Premier League Survival Guide: Lessons from 2013/14

You can read the first four parts of the Hit Row Z Premier League Survival Guide below.

Part 1: Splash the cash and take a great leap forward

Part 2: Bank the cash and keep the faith

Part 3: Attack as the best form of defence

Part 4: Build a fortress that rivals will fear

Part 5: Conclusions

Last season Hit Row Z published a series of articles examining how Crystal Palace, Cardiff City and Hull City could maximise their chances of survival in their first season in the Premier League.

While the study revealed no hard and fast solutions to staying in the top flight beyond one season – instead highlighting just how fine the margins between salvation and relegation really are –  it did set out a series of critical success factors that would need to be in place if any of the teams were to stand a chance. These included strong leadership, tactical discipline, signings that make an impact and talent that runs beyond a single, key striker.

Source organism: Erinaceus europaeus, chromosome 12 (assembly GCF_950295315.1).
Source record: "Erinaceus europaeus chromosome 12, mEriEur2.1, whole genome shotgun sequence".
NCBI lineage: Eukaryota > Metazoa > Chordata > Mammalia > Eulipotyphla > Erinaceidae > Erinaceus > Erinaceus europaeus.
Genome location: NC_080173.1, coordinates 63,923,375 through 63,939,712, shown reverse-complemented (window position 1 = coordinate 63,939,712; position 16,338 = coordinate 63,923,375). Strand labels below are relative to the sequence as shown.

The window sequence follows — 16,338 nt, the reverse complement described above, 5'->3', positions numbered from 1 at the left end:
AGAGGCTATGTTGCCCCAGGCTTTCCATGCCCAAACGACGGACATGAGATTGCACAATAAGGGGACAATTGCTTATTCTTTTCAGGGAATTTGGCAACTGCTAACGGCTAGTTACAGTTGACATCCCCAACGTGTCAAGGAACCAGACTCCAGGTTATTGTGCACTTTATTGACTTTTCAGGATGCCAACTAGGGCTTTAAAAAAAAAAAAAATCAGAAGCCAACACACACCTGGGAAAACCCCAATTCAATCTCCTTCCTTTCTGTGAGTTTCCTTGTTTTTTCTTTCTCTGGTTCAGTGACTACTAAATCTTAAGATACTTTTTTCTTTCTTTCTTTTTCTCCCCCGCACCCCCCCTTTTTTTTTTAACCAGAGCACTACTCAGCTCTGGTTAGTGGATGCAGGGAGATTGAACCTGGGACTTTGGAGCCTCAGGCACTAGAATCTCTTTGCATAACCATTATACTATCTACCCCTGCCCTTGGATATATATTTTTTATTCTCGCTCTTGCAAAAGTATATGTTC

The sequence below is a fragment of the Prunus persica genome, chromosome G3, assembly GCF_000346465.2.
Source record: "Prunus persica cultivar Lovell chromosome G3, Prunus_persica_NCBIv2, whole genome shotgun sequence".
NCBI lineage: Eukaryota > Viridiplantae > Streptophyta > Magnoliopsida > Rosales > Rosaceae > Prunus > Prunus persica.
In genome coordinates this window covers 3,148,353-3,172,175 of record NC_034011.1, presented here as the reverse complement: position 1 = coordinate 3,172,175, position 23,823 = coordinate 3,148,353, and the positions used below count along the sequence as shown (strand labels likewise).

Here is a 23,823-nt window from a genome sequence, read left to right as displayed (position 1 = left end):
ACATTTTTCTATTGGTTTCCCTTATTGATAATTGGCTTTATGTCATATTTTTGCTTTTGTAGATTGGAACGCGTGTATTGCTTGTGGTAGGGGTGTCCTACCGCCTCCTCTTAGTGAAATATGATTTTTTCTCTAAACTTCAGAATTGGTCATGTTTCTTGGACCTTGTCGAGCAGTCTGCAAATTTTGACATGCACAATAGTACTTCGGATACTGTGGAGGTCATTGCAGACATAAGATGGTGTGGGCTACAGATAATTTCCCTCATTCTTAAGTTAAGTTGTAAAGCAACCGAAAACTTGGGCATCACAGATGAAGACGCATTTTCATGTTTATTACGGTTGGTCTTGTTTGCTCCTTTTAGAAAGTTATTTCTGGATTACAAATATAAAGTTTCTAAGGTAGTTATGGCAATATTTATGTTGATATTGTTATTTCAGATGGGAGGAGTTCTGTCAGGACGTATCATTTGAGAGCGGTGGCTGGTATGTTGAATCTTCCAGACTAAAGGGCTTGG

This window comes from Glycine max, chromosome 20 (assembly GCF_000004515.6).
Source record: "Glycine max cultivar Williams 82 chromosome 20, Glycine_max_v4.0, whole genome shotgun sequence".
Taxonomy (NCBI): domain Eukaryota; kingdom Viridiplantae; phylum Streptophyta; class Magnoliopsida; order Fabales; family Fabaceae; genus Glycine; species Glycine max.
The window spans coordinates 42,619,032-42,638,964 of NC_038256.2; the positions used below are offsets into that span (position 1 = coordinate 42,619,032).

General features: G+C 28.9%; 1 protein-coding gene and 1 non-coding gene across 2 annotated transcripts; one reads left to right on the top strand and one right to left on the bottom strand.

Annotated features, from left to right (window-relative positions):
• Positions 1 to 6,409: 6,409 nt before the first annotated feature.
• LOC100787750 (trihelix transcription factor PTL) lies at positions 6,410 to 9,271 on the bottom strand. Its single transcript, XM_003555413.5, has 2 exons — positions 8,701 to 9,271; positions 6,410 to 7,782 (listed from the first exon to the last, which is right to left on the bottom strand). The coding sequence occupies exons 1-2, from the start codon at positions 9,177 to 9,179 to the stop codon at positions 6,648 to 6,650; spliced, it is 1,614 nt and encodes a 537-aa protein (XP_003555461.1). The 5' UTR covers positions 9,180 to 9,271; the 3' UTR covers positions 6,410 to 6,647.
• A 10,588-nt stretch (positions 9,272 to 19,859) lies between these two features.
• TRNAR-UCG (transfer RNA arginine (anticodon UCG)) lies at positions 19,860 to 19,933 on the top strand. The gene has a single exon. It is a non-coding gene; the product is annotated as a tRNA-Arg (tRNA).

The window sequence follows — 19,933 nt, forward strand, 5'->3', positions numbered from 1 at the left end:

Last season, Cardiff City failed against each of these criteria, with the chaotic chairmanship of Vincent Tan and tactical naivety and scattergun signings of both Malky Mackay and Ole Gunnar Solskjaer sending the Blue Birds back to the Championship at the first time of asking.

By contrast, Crystal Palace and Hull City each demonstrated good performance against these criteria, at least for extended periods of the season. Tony Pulis, arriving about a third of the way into the season, quickly instilled a much needed tactical rigour to Palace’s play, resulting in the Eagles keeping 12 clean sheets on their way to recording a hugely impressive 11th place finish.